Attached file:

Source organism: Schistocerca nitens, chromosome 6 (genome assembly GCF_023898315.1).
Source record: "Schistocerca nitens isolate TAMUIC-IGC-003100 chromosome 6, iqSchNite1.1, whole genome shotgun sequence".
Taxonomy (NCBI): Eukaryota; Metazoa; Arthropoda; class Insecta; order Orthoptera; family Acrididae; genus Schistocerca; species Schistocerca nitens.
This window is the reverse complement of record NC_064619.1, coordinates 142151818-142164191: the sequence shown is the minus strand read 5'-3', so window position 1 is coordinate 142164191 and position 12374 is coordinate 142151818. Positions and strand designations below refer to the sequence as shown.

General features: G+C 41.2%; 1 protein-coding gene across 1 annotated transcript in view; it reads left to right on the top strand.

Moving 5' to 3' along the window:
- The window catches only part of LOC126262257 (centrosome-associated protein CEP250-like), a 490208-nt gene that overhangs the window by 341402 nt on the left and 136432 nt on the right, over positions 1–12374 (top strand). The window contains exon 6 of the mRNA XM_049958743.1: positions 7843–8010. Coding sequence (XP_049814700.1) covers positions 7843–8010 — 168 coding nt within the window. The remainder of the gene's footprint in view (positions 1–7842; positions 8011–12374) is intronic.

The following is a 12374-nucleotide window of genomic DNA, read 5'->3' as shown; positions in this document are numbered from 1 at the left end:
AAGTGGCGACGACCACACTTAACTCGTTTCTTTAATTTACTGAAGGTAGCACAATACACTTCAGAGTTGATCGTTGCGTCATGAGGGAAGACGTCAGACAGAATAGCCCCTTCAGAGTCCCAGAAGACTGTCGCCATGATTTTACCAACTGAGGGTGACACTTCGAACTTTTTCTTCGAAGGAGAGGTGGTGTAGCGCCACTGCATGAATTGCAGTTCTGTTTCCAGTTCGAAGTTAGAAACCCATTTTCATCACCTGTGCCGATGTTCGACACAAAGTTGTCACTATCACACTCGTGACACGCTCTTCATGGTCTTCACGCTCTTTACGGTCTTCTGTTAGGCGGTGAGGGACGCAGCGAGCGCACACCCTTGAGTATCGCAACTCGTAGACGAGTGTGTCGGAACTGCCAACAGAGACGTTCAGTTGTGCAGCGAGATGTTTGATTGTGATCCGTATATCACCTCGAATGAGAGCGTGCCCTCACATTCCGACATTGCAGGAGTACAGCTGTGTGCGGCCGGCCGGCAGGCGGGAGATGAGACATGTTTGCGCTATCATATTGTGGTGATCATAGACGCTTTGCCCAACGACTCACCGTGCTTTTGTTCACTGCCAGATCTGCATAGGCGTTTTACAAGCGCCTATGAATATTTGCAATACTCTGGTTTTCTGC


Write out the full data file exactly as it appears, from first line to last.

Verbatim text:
Source organism: Schistocerca nitens, chromosome 6 (genome assembly GCF_023898315.1).
Source record: "Schistocerca nitens isolate TAMUIC-IGC-003100 chromosome 6, iqSchNite1.1, whole genome shotgun sequence".
Taxonomy (NCBI): Eukaryota; Metazoa; Arthropoda; class Insecta; order Orthoptera; family Acrididae; genus Schistocerca; species Schistocerca nitens.
This window is the reverse complement of record NC_064619.1, coordinates 142151818-142164191: the sequence shown is the minus strand read 5'-3', so window position 1 is coordinate 142164191 and position 12374 is coordinate 142151818. Positions and strand designations below refer to the sequence as shown.

General features: G+C 41.2%; 1 protein-coding gene across 1 annotated transcript in view; it reads left to right on the top strand.

Moving 5' to 3' along the window:
- The window catches only part of LOC126262257 (centrosome-associated protein CEP250-like), a 490208-nt gene that overhangs the window by 341402 nt on the left and 136432 nt on the right, over positions 1–12374 (top strand). The window contains exon 6 of the mRNA XM_049958743.1: positions 7843–8010. Coding sequence (XP_049814700.1) covers positions 7843–8010 — 168 coding nt within the window. The remainder of the gene's footprint in view (positions 1–7842; positions 8011–12374) is intronic.

The following is a 12374-nucleotide window of genomic DNA, read 5'->3' as shown; positions in this document are numbered from 1 at the left end:
AAGTGGCGACGACCACACTTAACTCGTTTCTTTAATTTACTGAAGGTAGCACAATACACTTCAGAGTTGATCGTTGCGTCATGAGGGAAGACGTCAGACAGAATAGCCCCTTCAGAGTCCCAGAAGACTGTCGCCATGATTTTACCAACTGAGGGTGACACTTCGAACTTTTTCTTCGAAGGAGAGGTGGTGTAGCGCCACTGCATGAATTGCAGTTCTGTTTCCAGTTCGAAGTTAGAAACCCATTTTCATCACCTGTGCCGATGTTCGACACAAAGTTGTCACTATCACACTCGTGACACGCTCTTCATGGTCTTCACGCTCTTTACGGTCTTCTGTTAGGCGGTGAGGGACGCAGCGAGCGCACACCCTTGAGTATCGCAACTCGTAGACGAGTGTGTCGGAACTGCCAACAGAGACGTTCAGTTGTGCAGCGAGATGTTTGATTGTGATCCGTATATCACCTCGAATGAGAGCGTGCCCTCACATTCCGACATTGCAGGAGTACAGCTGTGTGCGGCCGGCCGGCAGGCGGGAGATGAGACATGTTTGCGCTATCATATTGTGGTGATCATAGACGCTTTGCCCAACGACTCACCGTGCTTTTGTTCACTGCCAGATCTGCATAGGCGTTTTACAAGCGCCTATGAATATTTGCAATACTCTGGTTTTCTGC